Industrial conglomerate 3M (NYSE:MMM) and the Trump administration have settled a dispute over the supply of N95 masks in the United States, with the company announcing it will supplement its domestic production by importing respirator masks manufactured at its overseas facilities. On April 2, President Trump invoked the Defense Production Act (DPA) in his push to have 3M keep its domestically produced masks in the U.S.
In a response to the DPA invocation, 3M criticized the attempt to prevent exports, pointing out that it is a critical supplier of the respirators to Canada and Latin America, and that preventing it from shipping protective gear to those regions would have "significant humanitarian implications."
With the new agreement, 3M will import 166.5 million N95 respirators into the U.S. over the next three months, supplementing its domestic production of 35 million per month. 3M said it worked with the administration to ensure that the plan "does not create further humanitarian implications for countries currently fighting the COVID-19 outbreak."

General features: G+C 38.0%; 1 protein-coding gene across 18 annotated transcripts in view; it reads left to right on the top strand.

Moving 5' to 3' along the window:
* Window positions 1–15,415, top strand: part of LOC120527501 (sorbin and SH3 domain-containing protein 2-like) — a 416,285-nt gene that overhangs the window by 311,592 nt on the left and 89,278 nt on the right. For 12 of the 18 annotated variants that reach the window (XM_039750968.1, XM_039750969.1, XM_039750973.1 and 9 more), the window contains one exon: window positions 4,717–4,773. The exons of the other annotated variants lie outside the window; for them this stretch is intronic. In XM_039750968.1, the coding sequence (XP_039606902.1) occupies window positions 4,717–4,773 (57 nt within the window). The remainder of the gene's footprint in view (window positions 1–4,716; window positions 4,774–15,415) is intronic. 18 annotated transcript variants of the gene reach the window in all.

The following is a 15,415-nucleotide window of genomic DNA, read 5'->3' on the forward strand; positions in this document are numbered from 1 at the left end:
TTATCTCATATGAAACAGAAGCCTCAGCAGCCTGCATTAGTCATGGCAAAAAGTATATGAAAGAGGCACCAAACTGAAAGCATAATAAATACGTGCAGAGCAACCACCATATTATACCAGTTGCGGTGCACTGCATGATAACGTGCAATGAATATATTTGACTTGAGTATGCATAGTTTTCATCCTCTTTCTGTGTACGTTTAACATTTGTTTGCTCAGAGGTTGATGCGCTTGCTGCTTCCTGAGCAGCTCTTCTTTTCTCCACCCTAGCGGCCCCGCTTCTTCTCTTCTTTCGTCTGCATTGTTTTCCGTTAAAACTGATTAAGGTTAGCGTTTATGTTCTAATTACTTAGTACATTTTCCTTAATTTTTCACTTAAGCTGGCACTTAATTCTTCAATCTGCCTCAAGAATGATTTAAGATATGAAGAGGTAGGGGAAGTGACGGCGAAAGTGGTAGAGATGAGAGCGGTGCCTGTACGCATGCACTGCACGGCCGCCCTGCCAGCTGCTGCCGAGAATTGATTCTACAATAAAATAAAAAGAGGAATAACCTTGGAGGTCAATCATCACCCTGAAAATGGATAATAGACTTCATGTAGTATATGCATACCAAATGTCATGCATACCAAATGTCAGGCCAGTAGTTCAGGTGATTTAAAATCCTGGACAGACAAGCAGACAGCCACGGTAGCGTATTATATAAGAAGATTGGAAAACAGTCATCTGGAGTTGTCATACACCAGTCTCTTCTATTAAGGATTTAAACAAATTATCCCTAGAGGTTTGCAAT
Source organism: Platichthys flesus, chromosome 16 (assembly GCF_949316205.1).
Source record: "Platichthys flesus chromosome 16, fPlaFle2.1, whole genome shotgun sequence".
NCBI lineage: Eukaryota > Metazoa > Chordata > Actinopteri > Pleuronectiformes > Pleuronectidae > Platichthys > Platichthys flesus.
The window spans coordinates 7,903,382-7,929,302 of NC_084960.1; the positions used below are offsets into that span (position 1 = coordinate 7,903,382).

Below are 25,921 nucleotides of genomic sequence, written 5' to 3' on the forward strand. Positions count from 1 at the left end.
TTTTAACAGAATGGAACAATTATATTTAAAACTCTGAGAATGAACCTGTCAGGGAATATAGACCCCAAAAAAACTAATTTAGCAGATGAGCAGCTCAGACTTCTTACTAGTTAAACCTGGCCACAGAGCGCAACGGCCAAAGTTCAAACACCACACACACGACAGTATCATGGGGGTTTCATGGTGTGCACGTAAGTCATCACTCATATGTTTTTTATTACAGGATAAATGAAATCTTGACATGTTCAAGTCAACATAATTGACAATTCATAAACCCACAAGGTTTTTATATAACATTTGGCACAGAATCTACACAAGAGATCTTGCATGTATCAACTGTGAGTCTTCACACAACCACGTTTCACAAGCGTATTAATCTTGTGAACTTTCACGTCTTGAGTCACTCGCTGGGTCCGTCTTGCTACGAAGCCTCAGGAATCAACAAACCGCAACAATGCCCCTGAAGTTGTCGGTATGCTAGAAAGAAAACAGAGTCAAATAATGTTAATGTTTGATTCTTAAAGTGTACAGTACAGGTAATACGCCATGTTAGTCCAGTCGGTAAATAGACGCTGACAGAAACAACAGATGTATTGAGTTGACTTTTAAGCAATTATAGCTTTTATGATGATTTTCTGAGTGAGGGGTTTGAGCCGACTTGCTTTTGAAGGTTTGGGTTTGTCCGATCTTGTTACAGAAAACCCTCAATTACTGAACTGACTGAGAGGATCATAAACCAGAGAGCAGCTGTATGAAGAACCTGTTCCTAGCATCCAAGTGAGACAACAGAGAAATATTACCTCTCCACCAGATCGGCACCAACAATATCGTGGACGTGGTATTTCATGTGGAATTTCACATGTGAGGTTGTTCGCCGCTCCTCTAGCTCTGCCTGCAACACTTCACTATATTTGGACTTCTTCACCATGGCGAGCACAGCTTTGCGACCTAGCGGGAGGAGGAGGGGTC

Since the start of the pandemic, 3M has been working to increase its N95 respirator production capacity. The company expects to be producing the masks globally at a rate of 200 million per month within the next 12 months. In January, it produced 50 million globally. It now expects to be able to produce 50 million per month in the United States alone by June.
The company said it will begin importing the 166.5 million masks in April, most of them from its facility in China. This will enable it to continue supplying Canada and Latin America from its U.S. production.